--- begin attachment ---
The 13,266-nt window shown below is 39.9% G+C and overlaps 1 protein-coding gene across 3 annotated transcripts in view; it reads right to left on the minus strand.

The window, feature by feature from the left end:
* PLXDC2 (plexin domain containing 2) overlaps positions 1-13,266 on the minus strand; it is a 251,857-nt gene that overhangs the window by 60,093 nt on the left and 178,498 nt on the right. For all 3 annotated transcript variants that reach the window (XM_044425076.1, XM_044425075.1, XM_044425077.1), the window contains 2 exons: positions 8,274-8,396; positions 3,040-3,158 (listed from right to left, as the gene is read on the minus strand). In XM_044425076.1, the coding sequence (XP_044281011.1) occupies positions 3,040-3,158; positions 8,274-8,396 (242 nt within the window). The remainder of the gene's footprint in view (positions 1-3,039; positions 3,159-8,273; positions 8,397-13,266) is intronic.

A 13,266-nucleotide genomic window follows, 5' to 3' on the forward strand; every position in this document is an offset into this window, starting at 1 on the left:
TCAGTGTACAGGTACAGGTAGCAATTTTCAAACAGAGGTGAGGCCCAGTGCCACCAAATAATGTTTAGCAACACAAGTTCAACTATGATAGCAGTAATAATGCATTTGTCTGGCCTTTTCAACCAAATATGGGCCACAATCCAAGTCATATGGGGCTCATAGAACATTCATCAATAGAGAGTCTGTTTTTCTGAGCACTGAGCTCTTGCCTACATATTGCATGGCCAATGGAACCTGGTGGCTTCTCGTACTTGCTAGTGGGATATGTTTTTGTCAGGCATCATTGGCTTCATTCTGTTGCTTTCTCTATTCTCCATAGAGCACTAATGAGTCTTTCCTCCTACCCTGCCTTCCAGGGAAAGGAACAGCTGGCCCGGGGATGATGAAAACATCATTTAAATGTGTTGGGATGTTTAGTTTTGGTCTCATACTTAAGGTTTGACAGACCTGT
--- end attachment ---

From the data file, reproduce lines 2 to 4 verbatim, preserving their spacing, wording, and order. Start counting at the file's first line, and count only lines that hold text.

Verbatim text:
The window, feature by feature from the left end:
* PLXDC2 (plexin domain containing 2) overlaps positions 1-13,266 on the minus strand; it is a 251,857-nt gene that overhangs the window by 60,093 nt on the left and 178,498 nt on the right. For all 3 annotated transcript variants that reach the window (XM_044425076.1, XM_044425075.1, XM_044425077.1), the window contains 2 exons: positions 8,274-8,396; positions 3,040-3,158 (listed from right to left, as the gene is read on the minus strand). In XM_044425076.1, the coding sequence (XP_044281011.1) occupies positions 3,040-3,158; positions 8,274-8,396 (242 nt within the window). The remainder of the gene's footprint in view (positions 1-3,039; positions 3,159-8,273; positions 8,397-13,266) is intronic.

A 13,266-nucleotide genomic window follows, 5' to 3' on the forward strand; every position in this document is an offset into this window, starting at 1 on the left: